Twenty-two years ago today, the monolith known as South Park premiered for Comedy Central. The show has gone on to immeasurable success receiving multiple Emmys, millions in merchandising revenue, and have helped put creators Matt Stone and Trey Parker on the map of celebrity status. Today will also be known as the day in which after more than ten years of being divorced, media conglomerates CBS and Viacom would merge to what is now known as ViacomCBS.
Today, if you wanted to, you could watch any of the company’s adult animation offerings on the AVOD streaming service Pluto TV with incredible offerings like Beavis and Butthead, Daria, you name it and it’s on there. The real question moving forward will be the future of South Park. The series is currently in the midst of a very healthy streaming rights deal with the now Disney-owned Hulu and both Matt Stone and Trey Parker have noted that they have no intention of stopping South Park until they are canceled. So, when the streaming rights for South Park expire for Hulu, what will ViacomCBS do? Will the series end up on CBS All Access? Do they shop the impressive library of episodes to competing tech-powered streaming services that will pay boatloads to the newly formed entity? Does ViacomCBS intend to continue shopping it’s intellectual properties to competing streaming services or will CBS All Access be a major player for pickups?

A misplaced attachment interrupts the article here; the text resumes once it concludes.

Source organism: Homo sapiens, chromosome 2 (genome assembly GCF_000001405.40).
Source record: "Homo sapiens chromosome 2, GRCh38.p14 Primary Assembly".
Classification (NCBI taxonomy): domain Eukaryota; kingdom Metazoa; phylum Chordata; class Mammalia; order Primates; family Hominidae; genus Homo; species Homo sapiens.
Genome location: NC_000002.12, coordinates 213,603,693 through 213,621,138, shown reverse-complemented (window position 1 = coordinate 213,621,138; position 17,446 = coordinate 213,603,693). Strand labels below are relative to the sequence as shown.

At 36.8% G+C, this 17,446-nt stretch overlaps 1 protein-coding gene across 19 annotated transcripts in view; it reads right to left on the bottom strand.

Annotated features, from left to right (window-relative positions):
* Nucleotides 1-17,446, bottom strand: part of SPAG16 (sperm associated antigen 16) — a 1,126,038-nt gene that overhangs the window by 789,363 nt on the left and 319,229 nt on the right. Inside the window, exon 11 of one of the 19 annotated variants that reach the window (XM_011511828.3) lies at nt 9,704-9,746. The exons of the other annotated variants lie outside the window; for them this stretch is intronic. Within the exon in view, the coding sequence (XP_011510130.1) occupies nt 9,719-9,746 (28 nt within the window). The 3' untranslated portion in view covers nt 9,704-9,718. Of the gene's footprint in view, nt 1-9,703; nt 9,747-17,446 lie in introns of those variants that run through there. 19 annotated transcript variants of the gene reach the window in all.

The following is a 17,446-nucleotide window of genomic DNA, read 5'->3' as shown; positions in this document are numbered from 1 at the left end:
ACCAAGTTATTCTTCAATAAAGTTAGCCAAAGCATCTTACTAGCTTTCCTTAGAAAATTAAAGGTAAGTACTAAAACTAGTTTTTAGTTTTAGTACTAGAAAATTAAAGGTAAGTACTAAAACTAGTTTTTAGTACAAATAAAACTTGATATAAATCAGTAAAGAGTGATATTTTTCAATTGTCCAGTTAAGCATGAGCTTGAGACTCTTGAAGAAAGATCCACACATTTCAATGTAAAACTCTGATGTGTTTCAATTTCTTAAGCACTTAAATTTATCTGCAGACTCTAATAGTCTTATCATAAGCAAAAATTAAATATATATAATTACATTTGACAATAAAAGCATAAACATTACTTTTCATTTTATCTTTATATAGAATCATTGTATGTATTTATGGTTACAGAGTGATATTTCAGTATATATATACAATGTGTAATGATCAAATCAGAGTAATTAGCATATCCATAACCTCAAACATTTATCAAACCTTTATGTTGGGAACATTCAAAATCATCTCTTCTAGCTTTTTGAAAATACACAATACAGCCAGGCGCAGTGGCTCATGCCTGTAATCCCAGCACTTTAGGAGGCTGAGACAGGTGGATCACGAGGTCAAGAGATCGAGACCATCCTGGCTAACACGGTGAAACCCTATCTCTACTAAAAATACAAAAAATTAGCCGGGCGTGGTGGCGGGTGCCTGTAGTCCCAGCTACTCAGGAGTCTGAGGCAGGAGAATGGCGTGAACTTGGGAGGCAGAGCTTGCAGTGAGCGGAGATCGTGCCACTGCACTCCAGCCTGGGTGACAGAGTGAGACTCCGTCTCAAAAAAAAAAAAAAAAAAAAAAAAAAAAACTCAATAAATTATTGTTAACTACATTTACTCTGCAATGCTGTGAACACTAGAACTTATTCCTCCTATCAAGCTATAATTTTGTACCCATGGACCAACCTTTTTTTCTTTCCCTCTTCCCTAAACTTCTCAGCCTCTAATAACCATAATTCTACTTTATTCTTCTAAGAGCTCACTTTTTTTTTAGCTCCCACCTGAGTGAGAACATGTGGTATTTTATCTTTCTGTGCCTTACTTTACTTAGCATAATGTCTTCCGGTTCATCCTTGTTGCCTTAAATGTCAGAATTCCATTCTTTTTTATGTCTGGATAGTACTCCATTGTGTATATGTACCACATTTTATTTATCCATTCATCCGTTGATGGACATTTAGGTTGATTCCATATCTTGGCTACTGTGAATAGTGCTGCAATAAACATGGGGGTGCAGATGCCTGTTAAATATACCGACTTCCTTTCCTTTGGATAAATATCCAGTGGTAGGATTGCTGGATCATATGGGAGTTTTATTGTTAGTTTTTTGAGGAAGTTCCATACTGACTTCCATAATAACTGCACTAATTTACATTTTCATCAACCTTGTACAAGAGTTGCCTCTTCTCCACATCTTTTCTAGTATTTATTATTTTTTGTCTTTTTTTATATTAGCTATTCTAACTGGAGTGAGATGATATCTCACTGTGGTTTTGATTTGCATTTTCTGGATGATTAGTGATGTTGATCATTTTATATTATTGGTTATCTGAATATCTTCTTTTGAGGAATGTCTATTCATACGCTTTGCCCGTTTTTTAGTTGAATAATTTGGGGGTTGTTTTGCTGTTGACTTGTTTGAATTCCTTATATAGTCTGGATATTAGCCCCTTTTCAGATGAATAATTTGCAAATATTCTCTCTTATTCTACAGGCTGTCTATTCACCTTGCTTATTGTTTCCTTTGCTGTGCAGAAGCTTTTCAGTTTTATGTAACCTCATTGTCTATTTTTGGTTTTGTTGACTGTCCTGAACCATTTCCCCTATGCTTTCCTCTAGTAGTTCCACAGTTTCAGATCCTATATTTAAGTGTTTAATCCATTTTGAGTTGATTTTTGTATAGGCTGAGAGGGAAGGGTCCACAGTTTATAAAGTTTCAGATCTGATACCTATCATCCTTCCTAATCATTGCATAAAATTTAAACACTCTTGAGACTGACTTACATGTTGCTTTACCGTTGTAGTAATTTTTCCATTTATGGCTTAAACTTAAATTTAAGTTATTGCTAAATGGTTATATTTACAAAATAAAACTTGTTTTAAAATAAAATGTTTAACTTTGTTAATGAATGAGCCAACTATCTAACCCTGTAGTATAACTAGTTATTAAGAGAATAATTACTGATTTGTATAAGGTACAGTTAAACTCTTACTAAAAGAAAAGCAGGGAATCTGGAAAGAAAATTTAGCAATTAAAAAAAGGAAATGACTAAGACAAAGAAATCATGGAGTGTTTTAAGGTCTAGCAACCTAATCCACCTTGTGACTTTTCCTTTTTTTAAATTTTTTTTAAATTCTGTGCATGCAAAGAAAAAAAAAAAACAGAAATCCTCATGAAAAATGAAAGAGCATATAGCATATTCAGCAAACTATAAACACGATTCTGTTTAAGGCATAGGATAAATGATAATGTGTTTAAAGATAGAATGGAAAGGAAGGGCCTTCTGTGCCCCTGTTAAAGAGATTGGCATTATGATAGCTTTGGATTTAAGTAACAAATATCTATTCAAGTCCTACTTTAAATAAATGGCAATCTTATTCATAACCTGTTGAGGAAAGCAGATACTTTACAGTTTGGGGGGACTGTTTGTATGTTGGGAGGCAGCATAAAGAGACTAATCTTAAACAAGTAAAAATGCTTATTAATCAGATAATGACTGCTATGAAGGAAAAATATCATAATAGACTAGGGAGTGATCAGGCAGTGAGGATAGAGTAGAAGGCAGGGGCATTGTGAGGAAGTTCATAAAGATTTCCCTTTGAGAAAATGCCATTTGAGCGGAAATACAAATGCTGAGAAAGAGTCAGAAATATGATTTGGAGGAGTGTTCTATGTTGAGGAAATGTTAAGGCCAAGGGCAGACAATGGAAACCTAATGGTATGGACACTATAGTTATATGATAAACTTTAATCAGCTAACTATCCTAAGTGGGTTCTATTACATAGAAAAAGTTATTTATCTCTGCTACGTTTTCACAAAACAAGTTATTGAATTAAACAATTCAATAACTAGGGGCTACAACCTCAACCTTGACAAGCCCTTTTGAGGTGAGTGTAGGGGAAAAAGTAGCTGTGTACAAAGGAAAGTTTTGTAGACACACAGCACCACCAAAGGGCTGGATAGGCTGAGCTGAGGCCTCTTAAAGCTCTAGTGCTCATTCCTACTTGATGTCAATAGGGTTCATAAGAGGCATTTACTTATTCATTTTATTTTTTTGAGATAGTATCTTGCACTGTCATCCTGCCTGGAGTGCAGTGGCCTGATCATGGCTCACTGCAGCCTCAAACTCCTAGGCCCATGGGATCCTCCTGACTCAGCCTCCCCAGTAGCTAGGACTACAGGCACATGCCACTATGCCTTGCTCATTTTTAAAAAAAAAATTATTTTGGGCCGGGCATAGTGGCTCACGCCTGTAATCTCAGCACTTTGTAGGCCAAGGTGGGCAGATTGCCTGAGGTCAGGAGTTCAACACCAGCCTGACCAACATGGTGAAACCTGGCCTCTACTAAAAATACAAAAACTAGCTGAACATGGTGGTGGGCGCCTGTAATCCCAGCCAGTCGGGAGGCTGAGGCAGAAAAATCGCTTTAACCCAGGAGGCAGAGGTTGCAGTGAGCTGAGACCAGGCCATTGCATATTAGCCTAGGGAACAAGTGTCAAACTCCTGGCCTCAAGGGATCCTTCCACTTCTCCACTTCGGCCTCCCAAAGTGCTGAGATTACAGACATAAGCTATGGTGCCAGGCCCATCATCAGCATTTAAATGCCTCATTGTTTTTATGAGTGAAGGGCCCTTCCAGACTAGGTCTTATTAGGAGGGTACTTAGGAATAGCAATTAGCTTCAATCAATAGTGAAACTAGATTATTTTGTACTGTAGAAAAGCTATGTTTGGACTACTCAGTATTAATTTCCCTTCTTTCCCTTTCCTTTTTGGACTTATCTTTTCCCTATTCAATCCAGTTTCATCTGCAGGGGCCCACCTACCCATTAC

With South Park, CBS All Access could effectively land the biggest animated free agent of all-time. The streaming service could use some eyeballs to attract to both Star Trek: Lower Decks as well as any other intellectual property the company is looking to launch over the next several years, a goal that CBS has talked about for a long time. Or, CBSViacom could choose to shop the off-network rights of South Park to the highest bidder and continue to make some cash with it’s endeavors with MTV Studios that could bring in additional fortunes for years to come.